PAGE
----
A meta-analysis uses statistical methods to summarize the results of multiple independent studies. RCTs must be statistically powerful enough to reject the null hypothesis, i.e., the one researchers try to disprove before accepting an alternative hypothesis. Combining RCTs into a meta-analysis increases the power of a statistical test and resolves controversies arising from conflicting claims about drug effects. In separate meta-analyses from 2008 of antidepressant medications (ADMs) Kirsch,et al., and Turner, et al., find only marginal benefits over placebo treatments. When unpublished trial data get added back to the dataset, the great benefit previously reported in the literature becomes clinically insignificant. This is disturbing news: For all but the most severely depressed patients ADMs don’t work, and they may appear to work in the severely depressed because the placebo stops working, which magnifies the apparent affect of the ADM compared to placebo-controls.

Even when individual scientists behave well, the scientific establishment is guilty of misconduct when it fails to make all findings public.  In order for science to be the self-correcting, truth-seeking process it clams to be, we need access to all the data.

Scott Merlino
Department of Philosophy
Sacramento State

Sunday, October 19, 2014

The happiness of philosophers

Last week I promised to reveal some data to help answer three questions:
1. Are philosophers happy?
2. Are philosophers happier than non-philosophers?
3. Does practicing philosophy make people happier?
Here is a bit of information on the three studies that I am drawing from.

Study 1: Professionals (philosophers vs others).

From 2009-2013, thousands of people from around the world participated in the International Wellbeing Study, a multilingual online survey led by Aaron Jarden and his colleagues. I used international English-language philosophy email lists to encourage philosophers to take the survey. 96 philosophers took the survey in English. For this study, I compared these 96 philosophers with 96 random English-speaking non-philosophers. The philosophers were a broad mix of graduate students and all levels of professor. Essentially, this study compares very experienced philosophers with roughly equivalent non-philosophers.

Study 2: Upper Level Classes (philosophy majors in a philosophy class vs non-philosophy majors in a history class).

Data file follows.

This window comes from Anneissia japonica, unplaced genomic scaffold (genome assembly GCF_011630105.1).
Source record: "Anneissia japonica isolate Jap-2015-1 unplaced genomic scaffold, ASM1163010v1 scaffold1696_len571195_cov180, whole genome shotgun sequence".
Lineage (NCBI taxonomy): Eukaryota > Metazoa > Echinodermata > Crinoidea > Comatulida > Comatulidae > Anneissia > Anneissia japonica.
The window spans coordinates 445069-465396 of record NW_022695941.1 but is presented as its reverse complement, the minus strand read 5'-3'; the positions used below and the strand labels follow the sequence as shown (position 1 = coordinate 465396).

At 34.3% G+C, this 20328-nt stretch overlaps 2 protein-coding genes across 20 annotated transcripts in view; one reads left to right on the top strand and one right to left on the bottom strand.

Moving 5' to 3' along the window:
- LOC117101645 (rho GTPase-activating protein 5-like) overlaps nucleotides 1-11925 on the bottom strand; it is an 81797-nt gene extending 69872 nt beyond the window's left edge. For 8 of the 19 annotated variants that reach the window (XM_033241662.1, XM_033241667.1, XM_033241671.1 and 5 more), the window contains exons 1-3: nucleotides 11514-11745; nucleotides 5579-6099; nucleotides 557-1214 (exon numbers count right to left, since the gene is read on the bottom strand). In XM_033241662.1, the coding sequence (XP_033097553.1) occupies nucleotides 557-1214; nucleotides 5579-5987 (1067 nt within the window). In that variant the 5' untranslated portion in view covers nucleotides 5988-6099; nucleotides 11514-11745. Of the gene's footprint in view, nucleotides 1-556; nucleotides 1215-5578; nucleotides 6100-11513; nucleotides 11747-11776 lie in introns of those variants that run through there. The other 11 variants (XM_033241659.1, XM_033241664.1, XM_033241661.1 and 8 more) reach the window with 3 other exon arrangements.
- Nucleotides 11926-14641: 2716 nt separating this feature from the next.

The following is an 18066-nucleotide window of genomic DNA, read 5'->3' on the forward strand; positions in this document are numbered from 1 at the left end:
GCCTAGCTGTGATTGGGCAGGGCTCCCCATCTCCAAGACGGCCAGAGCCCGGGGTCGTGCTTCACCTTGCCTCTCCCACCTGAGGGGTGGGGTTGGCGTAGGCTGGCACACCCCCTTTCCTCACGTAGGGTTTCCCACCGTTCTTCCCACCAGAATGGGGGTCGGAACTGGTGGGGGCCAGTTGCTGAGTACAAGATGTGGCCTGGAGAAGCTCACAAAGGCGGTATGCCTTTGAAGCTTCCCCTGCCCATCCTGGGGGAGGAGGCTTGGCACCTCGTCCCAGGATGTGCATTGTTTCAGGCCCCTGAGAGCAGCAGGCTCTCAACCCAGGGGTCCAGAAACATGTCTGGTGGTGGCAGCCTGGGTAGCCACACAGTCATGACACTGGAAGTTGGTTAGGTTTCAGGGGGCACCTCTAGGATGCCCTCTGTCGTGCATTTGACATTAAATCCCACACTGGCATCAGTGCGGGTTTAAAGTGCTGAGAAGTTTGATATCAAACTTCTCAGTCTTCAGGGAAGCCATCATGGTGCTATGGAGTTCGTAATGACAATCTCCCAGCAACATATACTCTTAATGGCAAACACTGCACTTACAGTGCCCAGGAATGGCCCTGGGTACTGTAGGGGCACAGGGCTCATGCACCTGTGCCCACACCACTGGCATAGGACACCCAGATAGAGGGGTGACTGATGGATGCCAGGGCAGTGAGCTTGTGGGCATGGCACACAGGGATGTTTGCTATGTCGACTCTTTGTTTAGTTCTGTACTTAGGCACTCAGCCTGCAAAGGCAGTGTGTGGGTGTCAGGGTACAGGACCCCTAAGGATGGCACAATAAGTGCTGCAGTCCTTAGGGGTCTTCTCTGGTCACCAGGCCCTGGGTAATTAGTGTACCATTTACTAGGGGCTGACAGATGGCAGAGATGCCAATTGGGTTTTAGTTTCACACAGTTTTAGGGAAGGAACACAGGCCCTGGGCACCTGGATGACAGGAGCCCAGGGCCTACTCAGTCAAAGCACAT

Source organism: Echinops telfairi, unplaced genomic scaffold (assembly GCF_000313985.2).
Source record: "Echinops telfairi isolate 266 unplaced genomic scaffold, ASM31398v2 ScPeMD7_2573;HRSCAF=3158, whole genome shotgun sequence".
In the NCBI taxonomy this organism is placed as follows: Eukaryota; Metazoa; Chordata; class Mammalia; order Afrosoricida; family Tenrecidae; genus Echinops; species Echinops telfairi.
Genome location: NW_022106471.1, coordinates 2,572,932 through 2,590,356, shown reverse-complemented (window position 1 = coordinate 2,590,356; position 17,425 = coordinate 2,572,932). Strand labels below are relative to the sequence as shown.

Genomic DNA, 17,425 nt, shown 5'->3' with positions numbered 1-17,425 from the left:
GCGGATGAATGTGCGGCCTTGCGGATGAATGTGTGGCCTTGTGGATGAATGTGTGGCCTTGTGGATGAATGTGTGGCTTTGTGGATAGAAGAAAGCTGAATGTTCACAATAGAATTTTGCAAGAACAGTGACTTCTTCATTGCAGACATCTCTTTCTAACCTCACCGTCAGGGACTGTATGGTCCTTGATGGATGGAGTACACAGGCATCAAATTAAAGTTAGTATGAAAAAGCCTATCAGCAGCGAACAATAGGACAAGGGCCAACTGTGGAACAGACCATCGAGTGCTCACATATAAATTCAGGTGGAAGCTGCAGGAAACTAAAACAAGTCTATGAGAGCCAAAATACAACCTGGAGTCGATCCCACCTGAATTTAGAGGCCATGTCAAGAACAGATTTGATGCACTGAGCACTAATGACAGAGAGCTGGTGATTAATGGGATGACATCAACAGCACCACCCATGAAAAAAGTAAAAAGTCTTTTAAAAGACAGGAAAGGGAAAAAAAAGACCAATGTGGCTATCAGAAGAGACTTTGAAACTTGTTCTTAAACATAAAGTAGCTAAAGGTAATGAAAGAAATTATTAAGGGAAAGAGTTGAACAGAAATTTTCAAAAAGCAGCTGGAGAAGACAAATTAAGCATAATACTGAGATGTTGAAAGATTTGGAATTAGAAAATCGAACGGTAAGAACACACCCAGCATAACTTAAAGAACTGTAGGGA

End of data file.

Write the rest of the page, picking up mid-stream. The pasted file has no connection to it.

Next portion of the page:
In 2013, I conducted a short paper survey on happiness in two very similar undergraduate summer classes: an upper-level history class and an upper-level philosophy class. There were 29 philosophy majors in the philosophy course and 63 non-philosophy majors in the history course. All of the philosophy majors would have completed 2-6 philosophy courses more than the history students. Matt McDonald input the data and helped with the analysis for this study. Essentially, this study compares somewhat experienced philosophers with roughly equivalent non-philosophers.

Study 3: Introductory Ethics Class (philosophy majors vs others).

Earlier in 2013, I also conducted a very similar short paper survey at the very beginning of a large introductory ethics course. 33 of the responding students declared themselves to be philosophy majors, while the remaining 130 reported not being philosophy majors. It is very unlikely that any of these students would have taken more than 1 or 2 philosophy classes prior to this one, although the philosophy majors are likely to have taken 1 or 2 already. The survey consisted of several questions about happiness chosen from the International Wellbeing Study. Essentially, this study compares inexperienced philosophers with roughly equivalent non-philosophers.

Hopefully it is clear that I have collected data that compare philosophers with non-philosophers at three (very rough) stages of the philosophical life-cycle: novice, apprentice, and professional.


Please note that all the questions were self-report questions with multi-option response scales. For example: “…please select the point on the scale that you feel is most appropriate in describing you.” “In general, I consider myself:” [scale of 1-6, where 1 is labelled “Not a very happy person” and 6 is labelled “A very happy person”]. For this blog entry, all response scales (and responses) were converted to 0-10 scales to make comparisons easier. Finally, ‘FoF’ on the figure means ‘frequency of feeling’. Analyses are preliminary. Not all differences are statistically significant.

1. Are philosophers happy?

Yes. They scored above average on all of the relevant scales. The three groups of philosophers also claimed to be happy 38-44% of the time (on average; when also given corresponding questions about feeling unhappy and neutral). But above average results like this are true of the vast majority of English-speaking Westerners (see here for a detailed PDF report). So, nothing too surprising or interesting so far.

2. Are philosophers happier than non-philosophers?

No. The bottom half of the figure above shows the differences between philosophers and non-philosophers in each group on several measures of happiness. The figure shows that the philosophers in each of the three studies reported being less happy than the non-philosophers. As your eyes travel up the figure, you’ll also notice that the philosophers in each group reported being less satisfied with life, usually having worse self-esteem, and being less optimistic about their future. In fact, the only question that philosophers scored higher on is their reported belief that happiness is something that we “cannot change very munch”. So, philosophers are less happy than non-philosophers, but we don’t yet know if philosophy is the cause of the difference.